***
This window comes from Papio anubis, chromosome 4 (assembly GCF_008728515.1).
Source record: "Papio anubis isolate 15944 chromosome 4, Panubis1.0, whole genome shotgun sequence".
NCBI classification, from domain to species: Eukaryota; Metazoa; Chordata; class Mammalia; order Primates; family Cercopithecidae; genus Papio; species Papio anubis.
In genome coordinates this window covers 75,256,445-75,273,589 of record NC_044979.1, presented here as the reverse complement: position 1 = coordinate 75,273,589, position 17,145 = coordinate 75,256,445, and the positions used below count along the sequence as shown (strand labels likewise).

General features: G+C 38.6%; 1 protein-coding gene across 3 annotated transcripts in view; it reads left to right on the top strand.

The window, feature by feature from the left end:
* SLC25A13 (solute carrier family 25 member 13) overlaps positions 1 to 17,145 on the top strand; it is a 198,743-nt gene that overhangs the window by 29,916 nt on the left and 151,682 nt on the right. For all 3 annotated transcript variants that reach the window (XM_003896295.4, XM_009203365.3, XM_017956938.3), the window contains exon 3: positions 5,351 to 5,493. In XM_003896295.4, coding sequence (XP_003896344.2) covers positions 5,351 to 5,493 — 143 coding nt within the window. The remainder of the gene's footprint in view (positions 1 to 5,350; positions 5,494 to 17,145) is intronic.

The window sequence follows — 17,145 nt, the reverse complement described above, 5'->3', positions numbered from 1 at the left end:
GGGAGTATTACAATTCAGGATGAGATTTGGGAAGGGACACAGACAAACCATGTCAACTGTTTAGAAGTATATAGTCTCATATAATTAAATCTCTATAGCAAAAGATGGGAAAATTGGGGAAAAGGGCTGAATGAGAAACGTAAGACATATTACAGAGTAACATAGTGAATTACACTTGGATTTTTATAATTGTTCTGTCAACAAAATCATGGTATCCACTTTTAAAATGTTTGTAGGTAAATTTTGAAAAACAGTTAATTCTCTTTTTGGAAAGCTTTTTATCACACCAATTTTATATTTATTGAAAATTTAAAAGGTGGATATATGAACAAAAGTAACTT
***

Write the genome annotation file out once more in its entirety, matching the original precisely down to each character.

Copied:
This window comes from Papio anubis, chromosome 4 (assembly GCF_008728515.1).
Source record: "Papio anubis isolate 15944 chromosome 4, Panubis1.0, whole genome shotgun sequence".
NCBI classification, from domain to species: Eukaryota; Metazoa; Chordata; class Mammalia; order Primates; family Cercopithecidae; genus Papio; species Papio anubis.
In genome coordinates this window covers 75,256,445-75,273,589 of record NC_044979.1, presented here as the reverse complement: position 1 = coordinate 75,273,589, position 17,145 = coordinate 75,256,445, and the positions used below count along the sequence as shown (strand labels likewise).

General features: G+C 38.6%; 1 protein-coding gene across 3 annotated transcripts in view; it reads left to right on the top strand.

The window, feature by feature from the left end:
* SLC25A13 (solute carrier family 25 member 13) overlaps positions 1 to 17,145 on the top strand; it is a 198,743-nt gene that overhangs the window by 29,916 nt on the left and 151,682 nt on the right. For all 3 annotated transcript variants that reach the window (XM_003896295.4, XM_009203365.3, XM_017956938.3), the window contains exon 3: positions 5,351 to 5,493. In XM_003896295.4, coding sequence (XP_003896344.2) covers positions 5,351 to 5,493 — 143 coding nt within the window. The remainder of the gene's footprint in view (positions 1 to 5,350; positions 5,494 to 17,145) is intronic.

The window sequence follows — 17,145 nt, the reverse complement described above, 5'->3', positions numbered from 1 at the left end:
GGGAGTATTACAATTCAGGATGAGATTTGGGAAGGGACACAGACAAACCATGTCAACTGTTTAGAAGTATATAGTCTCATATAATTAAATCTCTATAGCAAAAGATGGGAAAATTGGGGAAAAGGGCTGAATGAGAAACGTAAGACATATTACAGAGTAACATAGTGAATTACACTTGGATTTTTATAATTGTTCTGTCAACAAAATCATGGTATCCACTTTTAAAATGTTTGTAGGTAAATTTTGAAAAACAGTTAATTCTCTTTTTGGAAAGCTTTTTATCACACCAATTTTATATTTATTGAAAATTTAAAAGGTGGATATATGAACAAAAGTAACTT